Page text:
By Jessica Custer
North Carolina is the only Southern state that does not have a defense of marriage amendment included in its constitution. Without such an amendment, the state is subject to legal attacks against the institution of marriage as we know it.
These challenges would target our marriage laws, which currently state, “A valid and sufficient marriage is created by the consent of a male and female person who may lawfully marry” (NC General Statute 51-1). The challenge could come from same-sex couples who seek a marriage license or from same-sex couples who move to North Carolina from another state that recognized their union as marriage.
Earlier this month, Durham City Council members joined officials in Chapel Hill and Carrboro by passing a resolution supporting same-sex marriage. While council members do not have the authority to change state law, their resolution indicates the need for an amendment that mirrors the beliefs of the majority of North Carolinians who oppose same-sex marriage, not the minority who support it.
Statewide polling at the Civitas Institute continues to confirm that two-thirds of North Carolina voters support a constitutional amendment declaring that marriage is between one man and one woman. Until state legislators echo what public opinion tells them, the state statute will be subject to more attacks, like the one in Durham, on traditional marriage.
Legislation was again introduced in the General Assembly this session to provide such a constitutional defense of marriage, but it was kept from a vote by the leadership in both chambers. House Bill 361 and Senate Bill 272 were sponsored by a bipartisan majority in both houses. They provided strong language to defend marriage as a union between one man and one woman. However, despite the support and public pressure to pass such legislation, these bills did not even receive a committee hearing.
Why? Some speculate that the legislature blocks any conservative legislation, merely to demonstrate the power held by the legislature’s liberal leaders. Others say contributions from national gay-rights supporters and groups have kept the legislation from moving. Pick one; there is no other rational explanation left to explain why the General Assembly refused to hear debate on a defense of marriage amendment for the fifth year in a row.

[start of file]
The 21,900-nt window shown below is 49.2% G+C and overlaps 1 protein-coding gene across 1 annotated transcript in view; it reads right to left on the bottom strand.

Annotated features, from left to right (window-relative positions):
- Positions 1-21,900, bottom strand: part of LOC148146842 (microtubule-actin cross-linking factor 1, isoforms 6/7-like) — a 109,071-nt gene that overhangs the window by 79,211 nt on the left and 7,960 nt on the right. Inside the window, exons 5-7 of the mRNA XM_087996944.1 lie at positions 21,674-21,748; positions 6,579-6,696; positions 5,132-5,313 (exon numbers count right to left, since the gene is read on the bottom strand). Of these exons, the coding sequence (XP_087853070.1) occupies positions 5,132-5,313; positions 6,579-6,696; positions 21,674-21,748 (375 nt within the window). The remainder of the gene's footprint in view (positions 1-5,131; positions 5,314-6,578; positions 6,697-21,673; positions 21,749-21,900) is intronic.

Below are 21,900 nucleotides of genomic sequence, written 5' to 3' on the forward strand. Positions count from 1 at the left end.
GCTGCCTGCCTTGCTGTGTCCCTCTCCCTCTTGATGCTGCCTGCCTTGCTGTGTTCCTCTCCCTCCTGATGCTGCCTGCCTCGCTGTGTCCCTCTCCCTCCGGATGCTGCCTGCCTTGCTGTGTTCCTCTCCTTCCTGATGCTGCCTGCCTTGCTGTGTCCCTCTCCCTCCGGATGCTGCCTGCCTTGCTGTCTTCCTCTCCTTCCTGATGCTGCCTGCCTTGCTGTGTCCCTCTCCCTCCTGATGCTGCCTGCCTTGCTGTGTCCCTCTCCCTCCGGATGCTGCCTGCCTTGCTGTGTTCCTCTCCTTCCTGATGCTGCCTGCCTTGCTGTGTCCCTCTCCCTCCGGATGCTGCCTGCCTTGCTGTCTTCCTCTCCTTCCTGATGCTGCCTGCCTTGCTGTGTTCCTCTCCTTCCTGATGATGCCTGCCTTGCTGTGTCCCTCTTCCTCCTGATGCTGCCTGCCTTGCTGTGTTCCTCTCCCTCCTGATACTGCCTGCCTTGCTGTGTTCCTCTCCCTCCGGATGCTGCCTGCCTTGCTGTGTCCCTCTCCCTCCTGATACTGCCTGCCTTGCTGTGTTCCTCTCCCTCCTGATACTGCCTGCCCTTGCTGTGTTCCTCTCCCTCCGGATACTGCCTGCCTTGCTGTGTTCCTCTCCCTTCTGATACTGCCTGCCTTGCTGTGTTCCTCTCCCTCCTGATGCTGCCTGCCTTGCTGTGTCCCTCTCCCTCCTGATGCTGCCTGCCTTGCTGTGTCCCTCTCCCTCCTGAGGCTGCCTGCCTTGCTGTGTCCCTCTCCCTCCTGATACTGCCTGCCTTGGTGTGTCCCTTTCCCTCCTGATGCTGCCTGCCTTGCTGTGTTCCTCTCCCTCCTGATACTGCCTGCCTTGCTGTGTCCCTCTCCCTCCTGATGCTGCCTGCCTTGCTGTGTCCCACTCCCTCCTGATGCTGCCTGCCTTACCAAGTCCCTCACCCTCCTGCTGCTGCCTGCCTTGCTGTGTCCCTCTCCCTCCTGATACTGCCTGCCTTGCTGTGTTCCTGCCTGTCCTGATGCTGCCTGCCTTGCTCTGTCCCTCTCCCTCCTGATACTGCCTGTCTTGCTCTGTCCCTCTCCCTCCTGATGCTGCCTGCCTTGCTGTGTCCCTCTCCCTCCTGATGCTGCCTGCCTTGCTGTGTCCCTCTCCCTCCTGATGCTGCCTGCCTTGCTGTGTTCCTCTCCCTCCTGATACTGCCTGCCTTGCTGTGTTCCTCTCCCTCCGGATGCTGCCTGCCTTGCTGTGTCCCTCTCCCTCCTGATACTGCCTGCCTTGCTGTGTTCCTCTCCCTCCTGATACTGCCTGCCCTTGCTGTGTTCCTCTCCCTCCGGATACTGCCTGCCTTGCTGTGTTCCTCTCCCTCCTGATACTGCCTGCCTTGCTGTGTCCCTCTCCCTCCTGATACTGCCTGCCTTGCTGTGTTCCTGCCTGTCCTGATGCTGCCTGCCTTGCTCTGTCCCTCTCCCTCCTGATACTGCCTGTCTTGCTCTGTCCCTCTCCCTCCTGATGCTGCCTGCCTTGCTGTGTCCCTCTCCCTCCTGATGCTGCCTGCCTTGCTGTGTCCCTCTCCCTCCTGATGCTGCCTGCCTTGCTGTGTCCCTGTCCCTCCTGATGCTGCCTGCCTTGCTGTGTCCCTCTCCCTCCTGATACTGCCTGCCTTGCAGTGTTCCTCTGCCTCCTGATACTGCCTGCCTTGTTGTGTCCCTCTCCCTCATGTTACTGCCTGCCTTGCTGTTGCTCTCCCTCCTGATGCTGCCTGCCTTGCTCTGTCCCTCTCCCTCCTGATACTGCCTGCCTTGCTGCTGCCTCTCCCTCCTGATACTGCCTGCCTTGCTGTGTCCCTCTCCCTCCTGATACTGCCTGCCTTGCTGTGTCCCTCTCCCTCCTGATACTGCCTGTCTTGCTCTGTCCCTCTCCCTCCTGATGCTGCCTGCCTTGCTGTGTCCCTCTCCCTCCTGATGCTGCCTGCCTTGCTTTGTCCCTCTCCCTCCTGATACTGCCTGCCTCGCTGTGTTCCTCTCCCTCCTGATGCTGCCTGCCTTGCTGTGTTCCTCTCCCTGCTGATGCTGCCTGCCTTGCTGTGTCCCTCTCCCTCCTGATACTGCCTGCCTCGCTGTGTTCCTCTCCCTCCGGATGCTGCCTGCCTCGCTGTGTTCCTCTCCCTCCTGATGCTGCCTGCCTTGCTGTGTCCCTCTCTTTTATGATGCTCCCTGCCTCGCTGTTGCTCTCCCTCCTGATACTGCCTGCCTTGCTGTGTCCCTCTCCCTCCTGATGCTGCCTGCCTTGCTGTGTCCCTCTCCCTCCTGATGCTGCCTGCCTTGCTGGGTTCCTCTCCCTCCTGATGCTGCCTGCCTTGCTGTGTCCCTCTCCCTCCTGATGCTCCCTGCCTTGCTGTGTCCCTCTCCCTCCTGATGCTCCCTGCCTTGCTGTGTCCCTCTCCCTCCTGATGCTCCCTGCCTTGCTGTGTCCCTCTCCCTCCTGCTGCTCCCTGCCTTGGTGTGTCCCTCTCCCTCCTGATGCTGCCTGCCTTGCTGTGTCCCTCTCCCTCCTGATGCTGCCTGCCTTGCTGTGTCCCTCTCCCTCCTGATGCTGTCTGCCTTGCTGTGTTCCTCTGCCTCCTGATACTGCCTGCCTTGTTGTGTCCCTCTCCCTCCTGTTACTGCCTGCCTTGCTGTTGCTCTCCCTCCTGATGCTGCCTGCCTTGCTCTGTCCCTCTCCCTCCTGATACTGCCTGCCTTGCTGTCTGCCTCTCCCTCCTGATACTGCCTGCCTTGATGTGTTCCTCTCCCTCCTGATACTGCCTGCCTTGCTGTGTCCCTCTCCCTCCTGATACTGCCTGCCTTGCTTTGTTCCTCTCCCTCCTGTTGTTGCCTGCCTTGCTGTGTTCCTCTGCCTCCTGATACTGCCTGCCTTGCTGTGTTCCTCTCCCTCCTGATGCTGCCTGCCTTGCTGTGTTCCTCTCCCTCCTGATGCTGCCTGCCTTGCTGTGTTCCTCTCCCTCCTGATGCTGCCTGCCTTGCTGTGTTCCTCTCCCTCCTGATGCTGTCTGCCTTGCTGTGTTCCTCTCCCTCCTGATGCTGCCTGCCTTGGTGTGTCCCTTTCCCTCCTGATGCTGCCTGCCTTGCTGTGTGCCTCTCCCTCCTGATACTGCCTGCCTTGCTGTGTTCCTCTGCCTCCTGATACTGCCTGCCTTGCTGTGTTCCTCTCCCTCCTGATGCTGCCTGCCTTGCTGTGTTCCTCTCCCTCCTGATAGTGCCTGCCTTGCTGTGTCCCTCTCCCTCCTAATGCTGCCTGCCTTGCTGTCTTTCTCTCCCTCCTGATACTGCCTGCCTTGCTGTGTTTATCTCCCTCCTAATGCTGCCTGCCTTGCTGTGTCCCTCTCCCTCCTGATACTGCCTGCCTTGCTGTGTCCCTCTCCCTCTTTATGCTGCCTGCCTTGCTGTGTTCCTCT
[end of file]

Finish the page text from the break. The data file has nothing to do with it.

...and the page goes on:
The movement to extend marriage from the traditional definition of a “man and woman” is part of the larger sexual revolution that began in the 1960s and is slipping into middle and elementary schools today. While many believe that redefining marriage to include same-sex partners will inevitably happen, there appears to be an undercurrent of opposition coming from the least likely suspects.
America’s leading “left coast” state, California, was hurled into the trenches of social warfare when voters overturned their Supreme Court’s attempt to redefine marriage. Proposition 8 eliminated same-sex couples’ ability to marry in a state that is home to a liberal Hollywood agenda and a historically left-leaning legislature.
While many opponents of California’s new legislation believe that it is only temporary, voices to support Prop 8 continue to walk across the national stage. This was clearly seen during the 2009 Miss USA contest when Carrie Prejean of California was asked whether she believes in gay marriage. Prejean responded, “Marriage should be between a man and a woman.”
How much longer are we going to believe that mainstream America is actually pro-same-sex marriage? If marriage can be defended in California and on a beauty pageant stage, then why has an amendment not happened here in North Carolina?
Our state needs to join the others across the nation and address the definition of marriage. America may be mesmerized by the left’s power to control the mainstream media, but they do not speak for North Carolina. The tide is changing, and this time the change is in the right direction.
This editorial first appeared in the Raleigh News and Observer, August 29, 2009. The Christian Action League received permission from the author to post the editorial.
Jessica Custer is a Policy Analyst at the JWP Civitas Institute and can be reached at firstname.lastname@example.org